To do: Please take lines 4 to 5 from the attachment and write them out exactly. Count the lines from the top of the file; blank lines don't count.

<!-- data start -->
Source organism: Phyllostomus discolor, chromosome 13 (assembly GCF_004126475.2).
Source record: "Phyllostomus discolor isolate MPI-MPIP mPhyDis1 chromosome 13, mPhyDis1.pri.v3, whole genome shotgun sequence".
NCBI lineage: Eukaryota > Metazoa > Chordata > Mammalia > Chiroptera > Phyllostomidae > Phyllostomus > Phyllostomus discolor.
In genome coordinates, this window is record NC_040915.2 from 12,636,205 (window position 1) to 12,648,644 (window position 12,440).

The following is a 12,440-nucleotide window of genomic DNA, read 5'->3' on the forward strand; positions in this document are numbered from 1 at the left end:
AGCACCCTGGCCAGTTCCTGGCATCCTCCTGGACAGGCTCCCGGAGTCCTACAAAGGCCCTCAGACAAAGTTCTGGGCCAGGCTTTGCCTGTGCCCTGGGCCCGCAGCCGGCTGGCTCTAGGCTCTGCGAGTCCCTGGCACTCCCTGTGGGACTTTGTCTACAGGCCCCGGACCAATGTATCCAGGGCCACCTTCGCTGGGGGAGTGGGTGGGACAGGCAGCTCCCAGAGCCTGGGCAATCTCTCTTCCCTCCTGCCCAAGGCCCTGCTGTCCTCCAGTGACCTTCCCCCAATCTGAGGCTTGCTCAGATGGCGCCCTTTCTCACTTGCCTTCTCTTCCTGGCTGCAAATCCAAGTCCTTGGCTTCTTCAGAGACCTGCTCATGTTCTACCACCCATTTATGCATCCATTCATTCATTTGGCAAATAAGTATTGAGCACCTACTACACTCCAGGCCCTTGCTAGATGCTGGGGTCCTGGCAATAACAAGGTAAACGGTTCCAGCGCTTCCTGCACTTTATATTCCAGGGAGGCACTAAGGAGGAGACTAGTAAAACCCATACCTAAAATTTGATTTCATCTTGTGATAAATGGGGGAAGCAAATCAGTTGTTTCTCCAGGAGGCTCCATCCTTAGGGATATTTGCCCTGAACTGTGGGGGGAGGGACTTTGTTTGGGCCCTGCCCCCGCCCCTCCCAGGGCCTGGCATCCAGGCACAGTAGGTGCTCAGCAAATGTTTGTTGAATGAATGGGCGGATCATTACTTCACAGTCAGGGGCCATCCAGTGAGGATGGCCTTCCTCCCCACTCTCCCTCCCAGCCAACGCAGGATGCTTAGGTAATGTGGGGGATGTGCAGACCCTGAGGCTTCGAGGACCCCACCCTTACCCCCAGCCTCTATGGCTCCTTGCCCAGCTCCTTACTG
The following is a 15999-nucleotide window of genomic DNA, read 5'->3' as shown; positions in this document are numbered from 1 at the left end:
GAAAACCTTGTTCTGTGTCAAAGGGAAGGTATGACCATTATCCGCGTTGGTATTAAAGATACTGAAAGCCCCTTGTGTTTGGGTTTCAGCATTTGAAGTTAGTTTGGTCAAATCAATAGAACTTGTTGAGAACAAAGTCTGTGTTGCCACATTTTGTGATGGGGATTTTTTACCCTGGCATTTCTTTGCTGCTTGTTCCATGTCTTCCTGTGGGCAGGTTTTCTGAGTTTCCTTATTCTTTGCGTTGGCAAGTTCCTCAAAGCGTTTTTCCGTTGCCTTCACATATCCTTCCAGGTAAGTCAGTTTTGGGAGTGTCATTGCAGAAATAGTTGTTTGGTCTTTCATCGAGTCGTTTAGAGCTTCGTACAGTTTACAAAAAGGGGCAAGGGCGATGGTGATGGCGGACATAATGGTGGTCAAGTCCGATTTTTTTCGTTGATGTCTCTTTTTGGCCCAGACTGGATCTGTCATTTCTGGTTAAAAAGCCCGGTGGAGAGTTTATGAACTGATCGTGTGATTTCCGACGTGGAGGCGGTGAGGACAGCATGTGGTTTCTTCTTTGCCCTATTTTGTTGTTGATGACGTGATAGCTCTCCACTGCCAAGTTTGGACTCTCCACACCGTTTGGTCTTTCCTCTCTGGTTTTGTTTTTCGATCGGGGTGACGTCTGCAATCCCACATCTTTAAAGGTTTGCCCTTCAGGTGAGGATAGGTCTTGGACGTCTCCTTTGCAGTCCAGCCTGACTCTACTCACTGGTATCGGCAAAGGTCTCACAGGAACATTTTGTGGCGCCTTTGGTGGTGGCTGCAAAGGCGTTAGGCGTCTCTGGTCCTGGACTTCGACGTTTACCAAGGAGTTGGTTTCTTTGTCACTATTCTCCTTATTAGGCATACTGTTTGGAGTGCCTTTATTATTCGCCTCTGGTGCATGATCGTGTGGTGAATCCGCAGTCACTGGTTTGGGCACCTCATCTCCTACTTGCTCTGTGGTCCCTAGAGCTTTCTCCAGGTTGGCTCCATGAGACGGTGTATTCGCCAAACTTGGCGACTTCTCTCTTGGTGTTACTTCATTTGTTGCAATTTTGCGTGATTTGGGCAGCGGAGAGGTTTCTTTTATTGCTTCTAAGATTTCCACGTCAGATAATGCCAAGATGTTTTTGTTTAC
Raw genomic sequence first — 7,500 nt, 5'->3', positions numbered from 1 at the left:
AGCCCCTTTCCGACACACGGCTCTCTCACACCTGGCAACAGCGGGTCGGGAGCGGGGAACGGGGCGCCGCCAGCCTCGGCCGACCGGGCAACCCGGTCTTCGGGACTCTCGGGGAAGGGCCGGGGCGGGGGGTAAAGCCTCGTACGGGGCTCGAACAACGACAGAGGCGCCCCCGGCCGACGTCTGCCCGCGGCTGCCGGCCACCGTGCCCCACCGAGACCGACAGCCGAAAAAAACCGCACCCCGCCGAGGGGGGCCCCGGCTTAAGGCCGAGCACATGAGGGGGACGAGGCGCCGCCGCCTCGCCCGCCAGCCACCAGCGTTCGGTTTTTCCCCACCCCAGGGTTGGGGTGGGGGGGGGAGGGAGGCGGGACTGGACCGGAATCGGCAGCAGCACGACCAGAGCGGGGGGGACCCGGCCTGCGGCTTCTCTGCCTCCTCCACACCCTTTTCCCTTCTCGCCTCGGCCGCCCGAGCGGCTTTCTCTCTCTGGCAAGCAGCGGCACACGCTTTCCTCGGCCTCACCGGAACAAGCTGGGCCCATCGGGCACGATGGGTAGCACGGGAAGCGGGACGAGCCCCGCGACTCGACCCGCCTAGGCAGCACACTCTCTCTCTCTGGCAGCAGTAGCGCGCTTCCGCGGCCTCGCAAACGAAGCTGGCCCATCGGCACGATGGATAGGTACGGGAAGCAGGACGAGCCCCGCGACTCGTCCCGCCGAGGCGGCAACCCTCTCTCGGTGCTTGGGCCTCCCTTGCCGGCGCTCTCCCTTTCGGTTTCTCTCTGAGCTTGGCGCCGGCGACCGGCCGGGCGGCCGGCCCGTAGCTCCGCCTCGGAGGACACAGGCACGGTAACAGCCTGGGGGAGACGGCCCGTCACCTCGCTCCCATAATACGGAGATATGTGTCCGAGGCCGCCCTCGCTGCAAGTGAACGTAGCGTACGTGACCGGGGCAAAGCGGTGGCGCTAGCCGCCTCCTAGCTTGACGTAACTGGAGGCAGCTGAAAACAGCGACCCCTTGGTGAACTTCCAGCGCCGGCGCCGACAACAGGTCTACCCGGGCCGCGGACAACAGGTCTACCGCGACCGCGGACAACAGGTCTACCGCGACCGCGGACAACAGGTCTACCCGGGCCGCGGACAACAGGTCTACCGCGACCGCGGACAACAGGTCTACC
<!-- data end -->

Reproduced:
In genome coordinates, this window is record NC_040915.2 from 12,636,205 (window position 1) to 12,648,644 (window position 12,440).

The following is a 12,440-nucleotide window of genomic DNA, read 5'->3' on the forward strand; positions in this document are numbered from 1 at the left end: